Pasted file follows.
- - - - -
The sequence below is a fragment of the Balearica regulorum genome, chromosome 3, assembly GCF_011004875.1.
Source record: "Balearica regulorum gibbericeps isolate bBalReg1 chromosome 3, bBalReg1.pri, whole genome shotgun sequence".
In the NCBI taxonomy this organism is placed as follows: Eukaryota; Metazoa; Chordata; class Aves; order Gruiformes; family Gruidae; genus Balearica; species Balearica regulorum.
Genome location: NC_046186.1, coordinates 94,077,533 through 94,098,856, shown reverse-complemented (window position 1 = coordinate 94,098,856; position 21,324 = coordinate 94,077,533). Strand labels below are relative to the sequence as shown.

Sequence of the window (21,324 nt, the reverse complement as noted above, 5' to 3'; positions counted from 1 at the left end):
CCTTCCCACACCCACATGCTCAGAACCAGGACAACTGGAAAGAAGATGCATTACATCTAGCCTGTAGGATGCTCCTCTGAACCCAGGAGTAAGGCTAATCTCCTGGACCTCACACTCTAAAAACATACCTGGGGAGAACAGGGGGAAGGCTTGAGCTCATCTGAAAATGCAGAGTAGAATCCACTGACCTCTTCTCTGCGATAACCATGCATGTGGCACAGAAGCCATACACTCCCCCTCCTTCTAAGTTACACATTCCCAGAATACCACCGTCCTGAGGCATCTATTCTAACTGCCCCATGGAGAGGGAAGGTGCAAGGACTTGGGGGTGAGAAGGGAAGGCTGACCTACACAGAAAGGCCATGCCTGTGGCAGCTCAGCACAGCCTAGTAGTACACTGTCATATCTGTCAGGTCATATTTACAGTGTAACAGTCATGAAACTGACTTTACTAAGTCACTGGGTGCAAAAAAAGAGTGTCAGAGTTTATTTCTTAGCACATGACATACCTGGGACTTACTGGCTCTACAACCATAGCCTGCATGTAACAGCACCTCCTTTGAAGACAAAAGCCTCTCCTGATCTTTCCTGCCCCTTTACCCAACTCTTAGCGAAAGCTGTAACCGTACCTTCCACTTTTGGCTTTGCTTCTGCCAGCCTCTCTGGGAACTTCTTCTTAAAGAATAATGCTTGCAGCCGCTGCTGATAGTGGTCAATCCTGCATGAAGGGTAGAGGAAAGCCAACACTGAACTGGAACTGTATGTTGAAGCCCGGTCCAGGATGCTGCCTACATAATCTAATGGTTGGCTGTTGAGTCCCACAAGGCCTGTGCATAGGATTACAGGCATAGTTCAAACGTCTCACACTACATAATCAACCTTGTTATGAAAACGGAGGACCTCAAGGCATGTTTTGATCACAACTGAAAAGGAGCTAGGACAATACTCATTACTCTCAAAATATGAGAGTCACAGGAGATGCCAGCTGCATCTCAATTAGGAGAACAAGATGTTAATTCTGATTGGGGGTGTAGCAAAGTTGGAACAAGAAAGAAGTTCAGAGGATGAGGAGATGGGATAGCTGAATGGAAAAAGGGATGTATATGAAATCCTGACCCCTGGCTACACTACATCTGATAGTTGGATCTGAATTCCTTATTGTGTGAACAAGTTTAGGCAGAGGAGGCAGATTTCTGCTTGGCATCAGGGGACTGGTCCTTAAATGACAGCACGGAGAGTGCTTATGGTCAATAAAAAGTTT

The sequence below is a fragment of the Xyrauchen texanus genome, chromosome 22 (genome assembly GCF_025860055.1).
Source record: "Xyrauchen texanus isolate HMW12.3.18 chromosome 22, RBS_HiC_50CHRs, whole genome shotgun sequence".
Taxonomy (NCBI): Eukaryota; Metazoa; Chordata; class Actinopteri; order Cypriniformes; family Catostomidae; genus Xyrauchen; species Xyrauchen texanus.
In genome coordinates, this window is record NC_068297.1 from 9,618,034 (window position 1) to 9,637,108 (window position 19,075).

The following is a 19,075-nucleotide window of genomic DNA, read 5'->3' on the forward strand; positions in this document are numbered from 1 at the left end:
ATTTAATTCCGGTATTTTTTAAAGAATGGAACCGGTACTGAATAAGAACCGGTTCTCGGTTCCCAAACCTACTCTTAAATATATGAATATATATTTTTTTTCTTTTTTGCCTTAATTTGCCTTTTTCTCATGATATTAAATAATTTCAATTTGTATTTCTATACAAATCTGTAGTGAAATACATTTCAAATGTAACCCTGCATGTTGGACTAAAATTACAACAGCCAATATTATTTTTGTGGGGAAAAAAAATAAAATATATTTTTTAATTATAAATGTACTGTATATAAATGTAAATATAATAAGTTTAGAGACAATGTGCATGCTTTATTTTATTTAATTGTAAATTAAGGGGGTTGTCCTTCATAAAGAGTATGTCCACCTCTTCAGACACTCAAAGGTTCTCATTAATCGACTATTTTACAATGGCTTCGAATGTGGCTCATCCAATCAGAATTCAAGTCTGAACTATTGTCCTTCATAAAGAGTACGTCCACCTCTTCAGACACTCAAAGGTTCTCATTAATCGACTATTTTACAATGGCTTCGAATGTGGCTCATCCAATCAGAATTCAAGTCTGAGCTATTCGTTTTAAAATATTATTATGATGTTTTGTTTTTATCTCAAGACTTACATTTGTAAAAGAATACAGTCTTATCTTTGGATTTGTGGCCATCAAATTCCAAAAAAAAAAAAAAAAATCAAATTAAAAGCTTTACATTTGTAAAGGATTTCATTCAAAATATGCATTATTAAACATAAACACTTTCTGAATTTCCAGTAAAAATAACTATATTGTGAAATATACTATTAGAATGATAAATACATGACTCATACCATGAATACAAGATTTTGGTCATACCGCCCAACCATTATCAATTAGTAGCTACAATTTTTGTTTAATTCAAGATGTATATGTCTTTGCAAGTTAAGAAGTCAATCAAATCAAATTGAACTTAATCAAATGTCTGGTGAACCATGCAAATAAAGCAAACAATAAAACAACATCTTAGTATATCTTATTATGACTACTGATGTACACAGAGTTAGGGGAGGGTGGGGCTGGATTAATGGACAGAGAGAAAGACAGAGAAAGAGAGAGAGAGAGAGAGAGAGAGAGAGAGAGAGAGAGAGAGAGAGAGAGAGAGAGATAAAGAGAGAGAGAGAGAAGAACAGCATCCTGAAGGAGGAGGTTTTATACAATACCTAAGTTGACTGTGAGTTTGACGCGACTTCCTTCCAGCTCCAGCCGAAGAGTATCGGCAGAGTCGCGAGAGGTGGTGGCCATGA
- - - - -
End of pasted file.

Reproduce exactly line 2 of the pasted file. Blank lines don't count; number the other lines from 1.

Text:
Source record: "Balearica regulorum gibbericeps isolate bBalReg1 chromosome 3, bBalReg1.pri, whole genome shotgun sequence".